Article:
In the Great Commission, Jesus commanded all believers to go and make disciples of all the nations, baptizing them in the name of the Father and the Son and the Holy Spirit. That passage from the gospel of Matthew is a very familiar passage to those of us in the Christian faith, or at least, it should be.
We all know pastors and ministers and fellow believers in the church who have had great success when it comes to making disciples; when it comes to leading people through the prayer to receive Jesus Christ as their savior. They seem to know exactly what to say at just the right moment to convince someone, in the most sincere way possible, of the need to receive Christ as his or her savior. They just have that special gift from God for bringing people into the faith and they almost make it look easy. And then……………………..there are the rest of us.
I have a confession to make. And not only is it a confession, it also provides some insight as to why I chose the user name that I chose for this blog. My confession is this: I have never led someone through the prayer to receive Jesus Christ; not one single person. It’s not from lack of effort. It’s not because I don’t share my faith. I do, and I do it with a passionate love for Christ and a sincere desire to see that person saved. But the answer’s always been “Let me think about it.” – “Not now.” – “Not today.” – “Some other time. Maybe later.” Either they say something along those lines or they just walk away. I have to admit, if there’s one area of my walk with Christ that’s been discouraging, that would be it. And I know I’m not alone. There are many others like me who share the gospel and talk to people about why faith in Jesus Christ is so crucial. But we just never seem to be able to close the deal. I understand that our responsibility is to share the the gospel and that we’re not responsible for those who choose to reject the message and walk away. I get that. Even so, it’s still frustrating.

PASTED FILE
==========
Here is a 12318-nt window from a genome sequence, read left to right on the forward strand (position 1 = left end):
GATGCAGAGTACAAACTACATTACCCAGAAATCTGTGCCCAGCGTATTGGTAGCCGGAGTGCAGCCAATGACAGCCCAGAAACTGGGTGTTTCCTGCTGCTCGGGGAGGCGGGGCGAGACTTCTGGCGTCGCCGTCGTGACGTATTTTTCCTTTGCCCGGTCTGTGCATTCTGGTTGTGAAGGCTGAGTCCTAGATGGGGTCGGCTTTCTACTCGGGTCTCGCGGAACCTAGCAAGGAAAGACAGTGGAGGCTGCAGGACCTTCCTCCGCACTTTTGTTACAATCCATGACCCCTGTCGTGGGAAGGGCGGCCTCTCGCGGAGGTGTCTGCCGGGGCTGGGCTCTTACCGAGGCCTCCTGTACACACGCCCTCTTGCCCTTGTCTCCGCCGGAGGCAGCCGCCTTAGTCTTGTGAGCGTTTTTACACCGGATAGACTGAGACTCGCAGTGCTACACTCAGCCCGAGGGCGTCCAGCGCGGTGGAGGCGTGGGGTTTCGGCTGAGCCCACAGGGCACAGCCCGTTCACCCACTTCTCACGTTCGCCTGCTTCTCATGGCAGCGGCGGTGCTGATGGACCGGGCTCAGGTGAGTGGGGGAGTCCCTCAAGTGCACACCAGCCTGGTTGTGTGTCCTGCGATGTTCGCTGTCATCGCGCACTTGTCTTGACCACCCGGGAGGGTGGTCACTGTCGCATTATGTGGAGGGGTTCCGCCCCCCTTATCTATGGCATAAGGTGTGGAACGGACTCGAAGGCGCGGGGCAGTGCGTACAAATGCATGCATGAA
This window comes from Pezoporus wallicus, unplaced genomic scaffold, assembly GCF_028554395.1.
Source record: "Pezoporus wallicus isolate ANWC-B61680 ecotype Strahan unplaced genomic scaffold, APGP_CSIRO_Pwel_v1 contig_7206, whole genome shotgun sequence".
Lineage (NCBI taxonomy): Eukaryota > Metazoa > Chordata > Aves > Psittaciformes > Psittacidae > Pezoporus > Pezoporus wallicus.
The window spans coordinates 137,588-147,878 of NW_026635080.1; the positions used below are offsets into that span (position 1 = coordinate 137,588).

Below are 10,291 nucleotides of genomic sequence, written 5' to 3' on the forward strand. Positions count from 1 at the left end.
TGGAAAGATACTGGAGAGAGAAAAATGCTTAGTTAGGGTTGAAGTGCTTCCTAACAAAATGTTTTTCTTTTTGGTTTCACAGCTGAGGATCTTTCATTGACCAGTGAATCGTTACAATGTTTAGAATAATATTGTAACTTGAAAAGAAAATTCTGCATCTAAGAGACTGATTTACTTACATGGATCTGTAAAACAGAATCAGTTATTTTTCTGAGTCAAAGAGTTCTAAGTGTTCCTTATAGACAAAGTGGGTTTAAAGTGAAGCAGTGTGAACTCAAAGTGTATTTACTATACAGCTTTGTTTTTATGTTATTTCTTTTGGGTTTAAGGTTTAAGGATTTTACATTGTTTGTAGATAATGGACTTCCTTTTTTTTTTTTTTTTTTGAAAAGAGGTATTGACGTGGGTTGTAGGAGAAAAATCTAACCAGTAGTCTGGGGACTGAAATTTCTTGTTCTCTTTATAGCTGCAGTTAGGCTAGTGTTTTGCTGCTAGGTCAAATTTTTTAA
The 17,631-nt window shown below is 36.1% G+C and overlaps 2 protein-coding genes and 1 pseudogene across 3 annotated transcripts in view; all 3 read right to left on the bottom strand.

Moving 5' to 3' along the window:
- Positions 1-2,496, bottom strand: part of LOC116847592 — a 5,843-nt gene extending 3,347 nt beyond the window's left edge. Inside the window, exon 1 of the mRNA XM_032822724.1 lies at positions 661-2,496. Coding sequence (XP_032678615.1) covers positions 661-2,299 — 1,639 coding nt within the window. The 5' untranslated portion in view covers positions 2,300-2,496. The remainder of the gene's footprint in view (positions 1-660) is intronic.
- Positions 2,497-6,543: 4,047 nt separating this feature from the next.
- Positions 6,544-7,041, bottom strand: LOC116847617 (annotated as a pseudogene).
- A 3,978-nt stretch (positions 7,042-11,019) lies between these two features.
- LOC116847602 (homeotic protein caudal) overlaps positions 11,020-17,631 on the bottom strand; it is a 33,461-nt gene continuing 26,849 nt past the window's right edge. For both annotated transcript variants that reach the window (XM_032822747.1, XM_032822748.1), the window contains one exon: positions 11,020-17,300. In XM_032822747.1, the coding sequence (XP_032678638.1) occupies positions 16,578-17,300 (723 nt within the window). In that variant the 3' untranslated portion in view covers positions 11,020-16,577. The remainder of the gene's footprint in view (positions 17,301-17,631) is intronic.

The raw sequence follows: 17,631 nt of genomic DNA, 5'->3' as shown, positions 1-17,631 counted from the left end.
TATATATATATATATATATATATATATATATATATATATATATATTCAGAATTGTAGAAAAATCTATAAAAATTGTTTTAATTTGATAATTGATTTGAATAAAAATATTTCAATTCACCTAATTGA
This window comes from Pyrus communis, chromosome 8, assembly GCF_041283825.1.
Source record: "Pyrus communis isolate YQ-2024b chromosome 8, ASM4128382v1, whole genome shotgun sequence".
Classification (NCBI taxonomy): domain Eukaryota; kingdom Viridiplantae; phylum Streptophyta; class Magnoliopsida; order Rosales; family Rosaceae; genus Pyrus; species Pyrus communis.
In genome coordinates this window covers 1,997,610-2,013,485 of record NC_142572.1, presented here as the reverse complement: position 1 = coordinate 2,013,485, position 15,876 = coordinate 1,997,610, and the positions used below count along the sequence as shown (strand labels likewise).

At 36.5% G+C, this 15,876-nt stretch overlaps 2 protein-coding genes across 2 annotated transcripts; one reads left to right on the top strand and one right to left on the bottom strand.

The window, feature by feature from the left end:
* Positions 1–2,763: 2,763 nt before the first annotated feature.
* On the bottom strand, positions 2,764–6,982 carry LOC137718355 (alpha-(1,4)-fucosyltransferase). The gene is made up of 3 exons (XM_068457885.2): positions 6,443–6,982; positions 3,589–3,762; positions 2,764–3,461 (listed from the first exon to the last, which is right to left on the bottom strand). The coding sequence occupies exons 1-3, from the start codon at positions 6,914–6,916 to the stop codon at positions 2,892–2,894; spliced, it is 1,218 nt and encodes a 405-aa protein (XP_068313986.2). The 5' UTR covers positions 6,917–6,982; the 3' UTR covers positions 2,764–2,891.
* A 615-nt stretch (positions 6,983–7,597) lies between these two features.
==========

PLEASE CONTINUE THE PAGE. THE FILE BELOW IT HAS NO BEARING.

However, it’s comforting to know that God understands our frustrations. He understands how we feel when we share our faith, and get no response. God even wrote a book of the Bible about it. The prophet Jeremiah served as a messenger of God for almost 50 years, yet in all that time he did not win a single convert. Of course the message he preached wasn’t very popular. He warned the people of the impending downfall of the southern kingdom of Judah, and that wasn’t exactly what they wanted to hear. His condemnation of idolatry and false prophets didn’t win him any friends, just like telling people that the only way to be saved is through faith in Jesus Christ is not a popular message in our time. But had the people of Judah been listening, they would have also heard Jeremiah preach a message of hope, that there would come a day when Jerusalem and the nation of Israel would be restored. They would have heard Messianic prophecy, had they listened. Overall, Jeremiah never enjoyed any real popularity among the people of his day. By any human standard, Jeremiah’s ministry would be considered a colossal failure. But Jeremiah was not a failure in the eyes of God.